After buying, lending, losing and re-buying it, I’m finally reading Miroslav Volf’s book Exclusion and Embrace. It’s a bold, stimulating, provocative book. Among many things that stood out to me, one in particular seems relevant to our times.
Volf quotes Zygmunt Bauman in making a point that I think has particular insight and relevance to our times. His comment is that so often, what people seek to do, even oppressed and marginalised people, is to reshuffle the cards, rather than play a different game. “They do not blame the game, only the stronger hand of the adversary”.
It seems to me that much - in fact, almost all - of the social commentary I see by Christians falls fairly and squarely into the ‘reshuffle the cards, rather than play a different game’ mode. Whether from the left or the right, the contribution of Christians so often simply argues for a different set of outcomes, or a different set of policies, or a different mixture of penalties, but still playing the same old game. One sure giveaway is when Christians simply re-post political commentary complaint about this or that injustice from non-Christian sources without re-calibration in the light of the gospel.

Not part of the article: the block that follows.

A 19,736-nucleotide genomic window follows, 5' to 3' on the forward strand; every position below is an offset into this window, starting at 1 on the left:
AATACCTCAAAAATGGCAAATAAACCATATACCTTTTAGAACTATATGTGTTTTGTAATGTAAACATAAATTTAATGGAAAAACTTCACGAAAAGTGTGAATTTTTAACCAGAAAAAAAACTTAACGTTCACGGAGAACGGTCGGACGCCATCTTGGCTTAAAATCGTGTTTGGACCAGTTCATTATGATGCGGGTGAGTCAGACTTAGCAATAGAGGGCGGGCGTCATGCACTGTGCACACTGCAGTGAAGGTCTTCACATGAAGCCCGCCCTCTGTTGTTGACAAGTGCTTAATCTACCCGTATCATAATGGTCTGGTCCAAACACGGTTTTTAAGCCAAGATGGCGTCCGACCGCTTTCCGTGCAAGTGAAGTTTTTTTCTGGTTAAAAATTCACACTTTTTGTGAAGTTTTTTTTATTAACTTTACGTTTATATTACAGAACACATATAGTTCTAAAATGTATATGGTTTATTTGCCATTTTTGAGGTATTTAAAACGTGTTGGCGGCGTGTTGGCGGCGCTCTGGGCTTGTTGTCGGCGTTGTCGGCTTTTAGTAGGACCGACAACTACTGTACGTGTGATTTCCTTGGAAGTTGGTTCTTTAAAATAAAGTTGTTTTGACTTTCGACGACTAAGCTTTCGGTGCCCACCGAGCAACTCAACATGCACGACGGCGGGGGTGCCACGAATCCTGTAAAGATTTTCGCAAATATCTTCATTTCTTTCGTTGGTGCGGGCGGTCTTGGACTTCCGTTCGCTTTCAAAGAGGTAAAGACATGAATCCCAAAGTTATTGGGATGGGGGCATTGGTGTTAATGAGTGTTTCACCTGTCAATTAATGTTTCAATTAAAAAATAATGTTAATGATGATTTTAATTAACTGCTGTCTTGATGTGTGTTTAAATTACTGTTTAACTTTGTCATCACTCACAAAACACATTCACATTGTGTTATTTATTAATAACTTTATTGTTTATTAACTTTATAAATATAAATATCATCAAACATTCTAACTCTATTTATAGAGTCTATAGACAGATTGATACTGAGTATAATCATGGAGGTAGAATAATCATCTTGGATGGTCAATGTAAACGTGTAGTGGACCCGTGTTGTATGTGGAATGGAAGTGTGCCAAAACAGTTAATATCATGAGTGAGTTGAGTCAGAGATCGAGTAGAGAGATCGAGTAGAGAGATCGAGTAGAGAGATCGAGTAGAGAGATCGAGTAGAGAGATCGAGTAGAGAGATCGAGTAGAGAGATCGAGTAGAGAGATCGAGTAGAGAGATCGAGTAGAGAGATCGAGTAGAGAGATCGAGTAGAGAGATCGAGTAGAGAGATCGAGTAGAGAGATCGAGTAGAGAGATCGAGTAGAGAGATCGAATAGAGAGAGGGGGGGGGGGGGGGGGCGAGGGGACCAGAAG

How different was Jesus! He never simply called for a reshuffling of the deck - he always changed the game.
Take, for example, his approach to Caesar.
On the one hand, Jesus infuriated the radicals and comforted the conservatives by instructing people to ‘render unto Caesar what is Caesar’s’, rather than call for revolution. On the other hand, he antagonised the conservatives and delighted the radicals by accepting the title Lord - because everyone knew that Caesar was Lord, and everyone knew what happened to people who took Caesar’s title!
What was he doing? He was changing the game, refusing to play by the conventional rules, and instead exposing their out-of-kilter-ness with the Kingdom of God.
It takes enormous insight, wisdom, and understanding to change the game rather than just re-shuffle the cards. Do we have enough?
It may be that by the end of the year that there is a plebiscite on changing the statutory definition of marriage to include same sex couples. Perhaps more than in most situations, Christians contributing to this debate need to do better than simply seek to re-shuffle the deck - or keep it the same for that matter. If we do that, we will simply be manoeuvred into a polarised and polarising position, which is unlikely to adorn the gospel - I’d suggest that’s what we’re mostly seeing so far in the initial skirmishes. And all the calls to be gentle, respectful, measured and so forth won’t change that one little bit.
We need to far more like Jesus in this, and seek the insight, wisdom, and understanding, not simply to shuffle the same cards, but to change the game of this debate.